Last week's U.S. Supreme Court ruling on the Affordable Care Act's individual mandate may have caught conservatives off guard, but it was Chief Justice John Roberts' decision to side with the court's more liberal members that left some of the country's leading conservatives spellbound. Some are now rethinking what cases to take to the high court.
"We now have to be careful which issues we take before the Supreme Court," Focus on the Family founder Dr. James Dobson told The Christian Post. "For example, if Justice Roberts were to rule against Proposition 8, (the California amendment banning same-sex marriage) then marriage would no longer be just between a man and a woman – even in the states that have such amendments in place. The game has certainly changed."
Dobson's view, along with the view of other conservatives of Roberts' decision, may well impact the types of issues brought to the court now that they are unsure where he might fall. more >>
The Supreme Court ruled last week that the Affordable Care Act's (ACA) requirement that individuals purchase health insurance is constitutional because it is a tax. While the White House agrees with the ruling, officials are not calling it a tax. Republicans, meanwhile, says they disagree with the ruling, but have been referring to the mandate as a tax.
George Stephanopoulos, host of ABC's "This Week," pressed White House Chief of Staff Jack Lew on President Barack Obama's conundrum in a Sunday interview.
"But you do concede -- and you keep wanting to use the word penalty -- you do concede that the law survived only because Justice Roberts found this to be a tax?" Stephanopoulos asked. more >>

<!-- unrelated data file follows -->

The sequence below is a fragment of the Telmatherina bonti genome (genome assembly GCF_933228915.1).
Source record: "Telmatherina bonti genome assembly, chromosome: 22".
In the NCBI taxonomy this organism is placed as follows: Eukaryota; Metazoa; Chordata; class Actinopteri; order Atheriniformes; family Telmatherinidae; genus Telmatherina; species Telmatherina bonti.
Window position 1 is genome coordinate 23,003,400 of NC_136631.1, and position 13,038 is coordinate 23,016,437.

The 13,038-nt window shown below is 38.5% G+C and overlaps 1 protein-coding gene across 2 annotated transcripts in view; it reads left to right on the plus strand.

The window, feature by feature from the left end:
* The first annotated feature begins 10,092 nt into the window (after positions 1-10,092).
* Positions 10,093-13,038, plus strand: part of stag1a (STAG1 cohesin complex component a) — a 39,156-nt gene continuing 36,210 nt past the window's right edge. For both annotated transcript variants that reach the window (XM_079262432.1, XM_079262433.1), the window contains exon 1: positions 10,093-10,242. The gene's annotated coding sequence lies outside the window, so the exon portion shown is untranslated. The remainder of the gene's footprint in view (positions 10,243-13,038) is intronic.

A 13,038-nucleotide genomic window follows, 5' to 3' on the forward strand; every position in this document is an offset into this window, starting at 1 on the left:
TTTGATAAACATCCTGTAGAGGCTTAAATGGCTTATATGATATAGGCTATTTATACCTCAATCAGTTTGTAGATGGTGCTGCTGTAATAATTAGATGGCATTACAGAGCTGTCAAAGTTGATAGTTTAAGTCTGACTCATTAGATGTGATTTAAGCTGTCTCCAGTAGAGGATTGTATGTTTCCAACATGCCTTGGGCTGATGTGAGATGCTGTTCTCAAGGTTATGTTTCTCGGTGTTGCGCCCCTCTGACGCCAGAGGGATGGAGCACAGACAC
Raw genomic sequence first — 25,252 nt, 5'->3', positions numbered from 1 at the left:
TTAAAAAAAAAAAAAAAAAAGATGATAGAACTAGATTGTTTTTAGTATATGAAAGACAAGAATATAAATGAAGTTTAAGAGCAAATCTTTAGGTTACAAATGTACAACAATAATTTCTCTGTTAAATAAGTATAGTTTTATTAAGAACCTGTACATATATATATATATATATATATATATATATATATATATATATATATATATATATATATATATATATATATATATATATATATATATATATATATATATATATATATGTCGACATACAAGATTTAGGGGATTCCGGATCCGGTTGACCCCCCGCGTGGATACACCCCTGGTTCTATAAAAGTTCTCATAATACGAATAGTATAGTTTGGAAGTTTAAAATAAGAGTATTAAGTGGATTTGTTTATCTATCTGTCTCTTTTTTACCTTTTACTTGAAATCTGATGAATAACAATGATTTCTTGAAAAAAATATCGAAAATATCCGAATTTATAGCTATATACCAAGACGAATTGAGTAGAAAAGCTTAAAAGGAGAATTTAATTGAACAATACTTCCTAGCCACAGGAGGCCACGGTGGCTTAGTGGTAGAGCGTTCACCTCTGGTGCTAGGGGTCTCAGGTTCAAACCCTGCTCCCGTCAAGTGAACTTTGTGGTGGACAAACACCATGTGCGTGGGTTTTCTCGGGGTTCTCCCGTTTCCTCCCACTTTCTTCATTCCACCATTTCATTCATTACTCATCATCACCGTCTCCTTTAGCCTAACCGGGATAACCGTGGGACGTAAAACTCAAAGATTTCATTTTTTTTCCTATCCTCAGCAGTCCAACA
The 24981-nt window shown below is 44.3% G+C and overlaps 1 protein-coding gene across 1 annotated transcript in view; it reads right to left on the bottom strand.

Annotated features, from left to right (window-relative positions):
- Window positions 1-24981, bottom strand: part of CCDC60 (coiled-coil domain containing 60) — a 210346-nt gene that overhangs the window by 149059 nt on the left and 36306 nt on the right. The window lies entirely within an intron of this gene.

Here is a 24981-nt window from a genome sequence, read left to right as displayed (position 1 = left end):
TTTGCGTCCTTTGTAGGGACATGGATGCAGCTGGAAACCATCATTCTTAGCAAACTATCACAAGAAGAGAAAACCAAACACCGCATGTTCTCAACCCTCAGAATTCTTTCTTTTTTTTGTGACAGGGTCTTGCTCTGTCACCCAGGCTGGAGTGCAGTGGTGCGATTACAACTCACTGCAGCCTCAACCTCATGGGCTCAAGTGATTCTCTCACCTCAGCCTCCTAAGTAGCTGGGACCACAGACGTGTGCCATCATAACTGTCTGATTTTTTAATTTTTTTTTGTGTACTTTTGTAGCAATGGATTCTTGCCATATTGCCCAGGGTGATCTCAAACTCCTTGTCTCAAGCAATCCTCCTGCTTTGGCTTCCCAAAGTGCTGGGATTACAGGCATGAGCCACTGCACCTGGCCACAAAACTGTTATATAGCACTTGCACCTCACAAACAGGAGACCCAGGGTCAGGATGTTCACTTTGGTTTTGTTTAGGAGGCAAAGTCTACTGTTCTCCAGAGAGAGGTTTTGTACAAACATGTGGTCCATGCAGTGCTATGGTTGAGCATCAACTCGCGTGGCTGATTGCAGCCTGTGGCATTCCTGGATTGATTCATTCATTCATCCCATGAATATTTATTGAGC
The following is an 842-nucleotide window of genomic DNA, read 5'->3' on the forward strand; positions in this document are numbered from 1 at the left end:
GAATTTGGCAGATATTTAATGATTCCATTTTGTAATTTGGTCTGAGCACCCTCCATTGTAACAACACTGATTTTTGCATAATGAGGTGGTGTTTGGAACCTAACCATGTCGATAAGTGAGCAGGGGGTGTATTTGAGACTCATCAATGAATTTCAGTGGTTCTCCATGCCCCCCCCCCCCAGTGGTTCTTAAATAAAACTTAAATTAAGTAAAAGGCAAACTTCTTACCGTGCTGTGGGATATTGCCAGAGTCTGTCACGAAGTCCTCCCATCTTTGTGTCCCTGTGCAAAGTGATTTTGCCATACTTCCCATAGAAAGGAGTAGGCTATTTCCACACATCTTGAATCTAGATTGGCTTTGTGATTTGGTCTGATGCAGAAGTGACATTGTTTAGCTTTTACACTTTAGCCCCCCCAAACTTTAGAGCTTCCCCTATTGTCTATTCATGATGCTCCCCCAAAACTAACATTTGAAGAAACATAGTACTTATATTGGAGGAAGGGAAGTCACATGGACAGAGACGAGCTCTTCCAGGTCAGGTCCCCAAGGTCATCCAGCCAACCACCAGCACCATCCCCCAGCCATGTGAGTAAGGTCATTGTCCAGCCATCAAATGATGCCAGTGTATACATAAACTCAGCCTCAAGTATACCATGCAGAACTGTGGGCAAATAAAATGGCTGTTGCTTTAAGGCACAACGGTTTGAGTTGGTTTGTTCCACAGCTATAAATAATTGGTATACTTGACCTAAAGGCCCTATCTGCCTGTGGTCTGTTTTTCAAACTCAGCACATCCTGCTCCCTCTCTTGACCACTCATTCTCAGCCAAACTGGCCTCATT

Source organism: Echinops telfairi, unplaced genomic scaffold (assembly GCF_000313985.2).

"Leopards? I don't see any leopards," said Slim Majority, who considered himself one of the world's greatest animal tamers, as a prowl of spotted beasts was let into the big cage in the center ring.
"But what about those spots?" a timid animal handler asked.
"Spots? I see no spots," said Slim. more >>
A recent poll by the Public Religion Research Institute found that just days before the U.S. Supreme Court ruled to uphold the Patient Protection and Affordable Care Act (2010) (ACA), the majority of Americans supported "Obamacare," although Christians remained divided on President Barack Obama's health care law.
The bill has attracted much criticism from conservative Christian groups claiming that the Act is bad for American families, but the PRRI poll found that 43 percent of Americans as a whole wanted the law to be upheld, as opposed to 35 percent who wanted it struck down – while 21 percent of respondents could not give an opinion.
Although it seems that a great number of Americans wanted Obamacare to be upheld, the survey's results also indicate that some Americans may not be very familiar with the intricacies of the law. more >>
While much of the objection to the Supreme Court's ruling to uphold Obamacare on Thursday included talk about the loss of individual liberty, Christian and conservative legal groups point out that religious freedom is still in jeopardy as well.
The court's ruling did not address the religious liberty issue regarding the constitutionality of the "HHS mandate," that requires religious employers to pay for contraception, abortifacients and sterilization despite holding religious objections.
"The HHS mandate is the first exception to our national commitment to protect religious conscience in the abortion context – a tradition that has been bipartisan for forty years," explained Kim Colby, senior counsel for the Christian Legal Society's Center for Law and Religious Freedom. more >>
My first reaction to the Obamacare decision was: Well, it was a great country while it lasted.
My second reaction to the Obamacare decision is to re-remember just how important elections are. Elections have far-reaching consequences. Obviously, the president nominates the judges (who generally serve for life), and the senate confirms (or rejects them).
The Supreme Court virtually governs our lives today, although that should not be the case. more >>